High on the hog: Pressure-rendered lard
For the best flavour in my flour tortillas, I wanted lard that was not the highly processed, shelf-stable stuff you can find in bricks at the grocery store. I wanted real lard, rendered pork fat, something with flavour. (It seems like nearly every animal fat gets a special name once it’s been rendered: lard for pork, tallow for beef, schmaltz for chicken. Duck fat gets the short end of the stick in the nomenclature department, but then, duck fat is its own reward.)
I’m sure real lard can be bought, but given that I already had some pork back fat on hand, it seemed easier to render it myself than to find a source. Modernist Cuisine outlines a few ways to render fat: directly over heat; with water; sous vide; and by pressure-rendering. Naturally, given how much of a pressure-cooker convert I am, I had to try the pressure-rendering method.
The basics are: put the raw fat, 0.4% of its weight in baking soda, and water to cover into a canning jar, put the lid on the jar, place in a pressure cooker with water in the bottom, and cook at high pressure for 4 hours. In general, the smaller the pieces of fat, the faster it renders, so I ran the fat through my meat grinder. (Some people even put the fat and water in their blender, making a kind of paste from it, which separates when the fat melts.)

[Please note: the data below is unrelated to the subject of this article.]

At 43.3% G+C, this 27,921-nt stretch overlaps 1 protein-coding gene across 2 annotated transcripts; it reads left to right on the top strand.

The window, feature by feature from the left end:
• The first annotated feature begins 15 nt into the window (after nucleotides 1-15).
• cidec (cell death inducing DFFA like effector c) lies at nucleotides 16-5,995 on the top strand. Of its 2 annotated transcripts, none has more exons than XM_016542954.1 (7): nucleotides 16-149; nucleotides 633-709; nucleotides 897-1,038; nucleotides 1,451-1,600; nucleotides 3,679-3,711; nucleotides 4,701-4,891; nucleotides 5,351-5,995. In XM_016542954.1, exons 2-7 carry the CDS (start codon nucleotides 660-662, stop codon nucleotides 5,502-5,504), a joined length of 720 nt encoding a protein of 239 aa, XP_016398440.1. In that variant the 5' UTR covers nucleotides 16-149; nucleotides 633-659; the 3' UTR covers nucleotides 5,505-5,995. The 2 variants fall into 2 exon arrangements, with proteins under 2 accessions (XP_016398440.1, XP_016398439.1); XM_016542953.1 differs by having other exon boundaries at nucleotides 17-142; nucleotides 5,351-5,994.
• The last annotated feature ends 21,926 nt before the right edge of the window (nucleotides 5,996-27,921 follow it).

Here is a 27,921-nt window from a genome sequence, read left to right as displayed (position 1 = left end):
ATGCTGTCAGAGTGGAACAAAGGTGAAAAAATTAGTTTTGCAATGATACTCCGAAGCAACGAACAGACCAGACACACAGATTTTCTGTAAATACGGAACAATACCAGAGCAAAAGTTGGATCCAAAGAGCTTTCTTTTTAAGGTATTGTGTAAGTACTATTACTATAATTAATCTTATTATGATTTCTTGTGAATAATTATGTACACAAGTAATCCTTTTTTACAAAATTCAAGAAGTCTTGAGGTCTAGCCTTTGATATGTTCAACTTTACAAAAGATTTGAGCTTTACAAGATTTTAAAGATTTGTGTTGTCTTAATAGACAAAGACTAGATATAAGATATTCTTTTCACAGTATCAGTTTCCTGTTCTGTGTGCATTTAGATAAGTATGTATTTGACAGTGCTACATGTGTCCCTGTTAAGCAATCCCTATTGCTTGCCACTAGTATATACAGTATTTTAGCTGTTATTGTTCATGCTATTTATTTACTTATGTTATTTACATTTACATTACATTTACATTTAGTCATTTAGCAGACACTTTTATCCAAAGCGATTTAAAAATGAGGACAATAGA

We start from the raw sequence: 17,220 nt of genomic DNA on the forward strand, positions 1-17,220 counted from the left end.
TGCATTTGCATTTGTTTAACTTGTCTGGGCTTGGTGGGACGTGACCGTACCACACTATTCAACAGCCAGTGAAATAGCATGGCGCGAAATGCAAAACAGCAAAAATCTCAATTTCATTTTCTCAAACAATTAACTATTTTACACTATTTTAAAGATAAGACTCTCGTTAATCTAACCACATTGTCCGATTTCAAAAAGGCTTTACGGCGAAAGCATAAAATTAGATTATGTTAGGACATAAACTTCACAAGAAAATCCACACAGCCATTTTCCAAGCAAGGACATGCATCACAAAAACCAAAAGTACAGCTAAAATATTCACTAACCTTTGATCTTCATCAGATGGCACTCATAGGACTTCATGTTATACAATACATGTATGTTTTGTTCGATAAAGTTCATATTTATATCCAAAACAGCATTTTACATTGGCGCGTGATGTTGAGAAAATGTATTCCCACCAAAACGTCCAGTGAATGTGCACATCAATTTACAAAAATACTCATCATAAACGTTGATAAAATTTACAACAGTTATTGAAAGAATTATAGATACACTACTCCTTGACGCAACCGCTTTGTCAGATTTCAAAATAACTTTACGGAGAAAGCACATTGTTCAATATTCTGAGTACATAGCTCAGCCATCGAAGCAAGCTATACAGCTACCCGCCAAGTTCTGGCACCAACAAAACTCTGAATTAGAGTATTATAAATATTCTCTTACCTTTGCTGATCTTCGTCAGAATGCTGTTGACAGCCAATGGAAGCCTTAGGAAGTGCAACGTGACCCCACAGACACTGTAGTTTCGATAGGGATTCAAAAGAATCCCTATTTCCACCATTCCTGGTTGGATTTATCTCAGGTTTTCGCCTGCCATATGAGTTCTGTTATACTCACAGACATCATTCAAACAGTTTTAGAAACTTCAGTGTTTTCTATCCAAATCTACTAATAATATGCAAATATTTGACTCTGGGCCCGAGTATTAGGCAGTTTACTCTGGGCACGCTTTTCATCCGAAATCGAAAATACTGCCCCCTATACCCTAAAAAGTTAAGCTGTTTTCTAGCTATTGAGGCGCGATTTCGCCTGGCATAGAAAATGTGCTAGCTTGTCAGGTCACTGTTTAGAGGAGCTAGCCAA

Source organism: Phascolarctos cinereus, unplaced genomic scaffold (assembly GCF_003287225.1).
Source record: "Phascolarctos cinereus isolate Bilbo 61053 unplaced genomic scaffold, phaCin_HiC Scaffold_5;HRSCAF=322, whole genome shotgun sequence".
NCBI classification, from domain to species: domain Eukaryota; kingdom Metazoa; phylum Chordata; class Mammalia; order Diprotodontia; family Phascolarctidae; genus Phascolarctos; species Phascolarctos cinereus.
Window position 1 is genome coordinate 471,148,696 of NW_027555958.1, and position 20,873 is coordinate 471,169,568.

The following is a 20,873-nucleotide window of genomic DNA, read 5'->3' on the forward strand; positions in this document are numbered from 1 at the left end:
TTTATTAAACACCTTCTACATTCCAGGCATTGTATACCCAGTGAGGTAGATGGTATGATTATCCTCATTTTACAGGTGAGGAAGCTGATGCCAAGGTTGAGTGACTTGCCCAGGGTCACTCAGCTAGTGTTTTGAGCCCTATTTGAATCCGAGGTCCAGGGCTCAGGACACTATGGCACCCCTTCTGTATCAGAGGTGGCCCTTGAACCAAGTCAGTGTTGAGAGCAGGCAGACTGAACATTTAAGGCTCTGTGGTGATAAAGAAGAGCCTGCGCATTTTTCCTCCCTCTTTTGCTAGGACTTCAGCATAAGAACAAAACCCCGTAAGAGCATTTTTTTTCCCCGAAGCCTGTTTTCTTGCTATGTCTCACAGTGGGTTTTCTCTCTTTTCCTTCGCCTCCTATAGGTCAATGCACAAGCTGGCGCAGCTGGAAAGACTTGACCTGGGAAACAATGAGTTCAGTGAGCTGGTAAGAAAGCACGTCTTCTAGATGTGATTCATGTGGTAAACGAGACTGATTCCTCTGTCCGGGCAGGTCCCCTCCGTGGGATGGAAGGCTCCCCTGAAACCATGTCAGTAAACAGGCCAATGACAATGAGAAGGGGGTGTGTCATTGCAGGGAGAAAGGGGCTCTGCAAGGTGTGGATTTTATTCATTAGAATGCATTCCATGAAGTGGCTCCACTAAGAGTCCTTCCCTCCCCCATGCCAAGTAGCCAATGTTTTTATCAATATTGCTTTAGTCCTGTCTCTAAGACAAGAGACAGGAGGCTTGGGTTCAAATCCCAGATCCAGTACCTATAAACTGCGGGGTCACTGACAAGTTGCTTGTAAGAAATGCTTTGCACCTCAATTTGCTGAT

I loved the sound of this approach from a “set it and forget it” perspective: normally when rendering fat, you need to keep an eye on it to make sure it doesn’t get too hot. While high heat makes for delicious cracklings, it also degrades the fat, making it more prone to rancidity and lowering its smoke point. In the pressure cooker, this wasn’t a worry, so once I found the magic spot on the dial where the pressure would stay constant for four hours, I could just walk away and let it cook.
The baking soda in the Modernist Cuisine approach is intended to improve the flavour and clarity of the fat. Certainly the final product was the whitest fat I’ve ever rendered, and the flavour was very lard-like, but never having rendered fat in a pressure cooker without baking soda, I don’t really have anything to compare it to.
The only drawback to this approach is the size limitation: there’s space for only so many jars in my pressure cooker, and space for only so much fat in each jar. Plus, it may take somewhat less time than open-pan rendering, but it’s still not exactly “fast.” So I wouldn’t want to try pressure-rendering enough fat for, say, deep-frying. But to get a good, high-quality fat for making tortillas, it worked beautifully.